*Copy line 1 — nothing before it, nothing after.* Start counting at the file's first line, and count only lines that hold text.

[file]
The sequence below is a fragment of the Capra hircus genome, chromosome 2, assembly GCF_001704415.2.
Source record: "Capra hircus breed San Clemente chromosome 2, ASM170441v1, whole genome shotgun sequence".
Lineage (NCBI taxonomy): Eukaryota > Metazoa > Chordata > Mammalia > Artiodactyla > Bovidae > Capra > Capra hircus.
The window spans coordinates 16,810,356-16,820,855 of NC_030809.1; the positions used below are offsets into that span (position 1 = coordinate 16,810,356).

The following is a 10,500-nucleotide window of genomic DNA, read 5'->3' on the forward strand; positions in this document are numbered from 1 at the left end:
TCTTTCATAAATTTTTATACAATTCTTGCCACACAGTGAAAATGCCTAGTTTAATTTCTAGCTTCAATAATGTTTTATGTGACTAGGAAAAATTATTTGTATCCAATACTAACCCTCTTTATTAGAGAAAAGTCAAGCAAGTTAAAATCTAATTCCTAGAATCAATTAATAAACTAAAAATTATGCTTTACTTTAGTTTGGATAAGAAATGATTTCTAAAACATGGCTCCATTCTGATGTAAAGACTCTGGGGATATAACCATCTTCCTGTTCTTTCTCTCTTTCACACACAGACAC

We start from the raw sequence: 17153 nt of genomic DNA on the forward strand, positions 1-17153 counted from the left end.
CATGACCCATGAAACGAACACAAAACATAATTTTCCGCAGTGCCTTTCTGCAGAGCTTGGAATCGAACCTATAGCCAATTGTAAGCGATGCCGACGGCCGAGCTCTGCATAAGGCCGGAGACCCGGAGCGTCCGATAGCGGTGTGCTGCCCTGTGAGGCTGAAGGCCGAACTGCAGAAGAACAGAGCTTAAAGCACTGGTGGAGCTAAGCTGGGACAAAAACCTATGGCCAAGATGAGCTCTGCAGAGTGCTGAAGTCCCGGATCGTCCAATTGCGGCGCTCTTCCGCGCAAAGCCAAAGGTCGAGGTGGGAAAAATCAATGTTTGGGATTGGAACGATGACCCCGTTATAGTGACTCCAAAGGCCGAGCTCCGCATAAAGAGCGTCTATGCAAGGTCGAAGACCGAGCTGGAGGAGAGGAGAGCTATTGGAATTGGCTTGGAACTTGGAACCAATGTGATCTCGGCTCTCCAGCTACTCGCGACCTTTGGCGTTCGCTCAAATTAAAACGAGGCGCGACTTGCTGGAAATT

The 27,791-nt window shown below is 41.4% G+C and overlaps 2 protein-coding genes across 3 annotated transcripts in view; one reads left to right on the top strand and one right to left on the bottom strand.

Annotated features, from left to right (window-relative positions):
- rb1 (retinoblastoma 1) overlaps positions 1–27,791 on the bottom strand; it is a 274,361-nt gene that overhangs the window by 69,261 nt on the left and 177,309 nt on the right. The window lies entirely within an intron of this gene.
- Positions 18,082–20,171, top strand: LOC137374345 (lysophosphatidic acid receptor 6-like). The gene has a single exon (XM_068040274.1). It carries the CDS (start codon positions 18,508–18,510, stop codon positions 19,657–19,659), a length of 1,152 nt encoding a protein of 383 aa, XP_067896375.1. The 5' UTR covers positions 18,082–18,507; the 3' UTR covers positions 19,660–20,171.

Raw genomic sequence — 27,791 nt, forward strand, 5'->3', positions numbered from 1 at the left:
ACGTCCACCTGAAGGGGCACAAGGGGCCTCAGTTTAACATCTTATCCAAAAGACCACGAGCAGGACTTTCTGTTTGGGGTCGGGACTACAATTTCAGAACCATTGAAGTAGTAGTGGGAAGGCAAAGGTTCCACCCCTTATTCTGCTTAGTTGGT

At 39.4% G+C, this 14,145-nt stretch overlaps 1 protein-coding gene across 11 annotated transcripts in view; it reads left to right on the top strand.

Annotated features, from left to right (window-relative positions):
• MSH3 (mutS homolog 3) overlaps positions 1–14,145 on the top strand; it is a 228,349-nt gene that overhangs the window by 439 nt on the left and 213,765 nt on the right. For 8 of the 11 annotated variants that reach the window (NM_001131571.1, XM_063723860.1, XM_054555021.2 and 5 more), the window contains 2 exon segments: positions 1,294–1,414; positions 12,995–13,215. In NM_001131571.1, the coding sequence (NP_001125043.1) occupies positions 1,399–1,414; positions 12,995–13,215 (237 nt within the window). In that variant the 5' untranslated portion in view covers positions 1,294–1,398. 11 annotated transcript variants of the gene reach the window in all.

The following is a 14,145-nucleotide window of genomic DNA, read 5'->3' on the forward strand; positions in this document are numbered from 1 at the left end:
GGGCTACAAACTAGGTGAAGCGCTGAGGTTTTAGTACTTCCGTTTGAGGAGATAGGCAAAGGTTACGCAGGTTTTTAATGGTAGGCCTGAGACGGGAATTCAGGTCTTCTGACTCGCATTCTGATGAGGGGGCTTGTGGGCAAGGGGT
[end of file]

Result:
The sequence below is a fragment of the Capra hircus genome, chromosome 2, assembly GCF_001704415.2.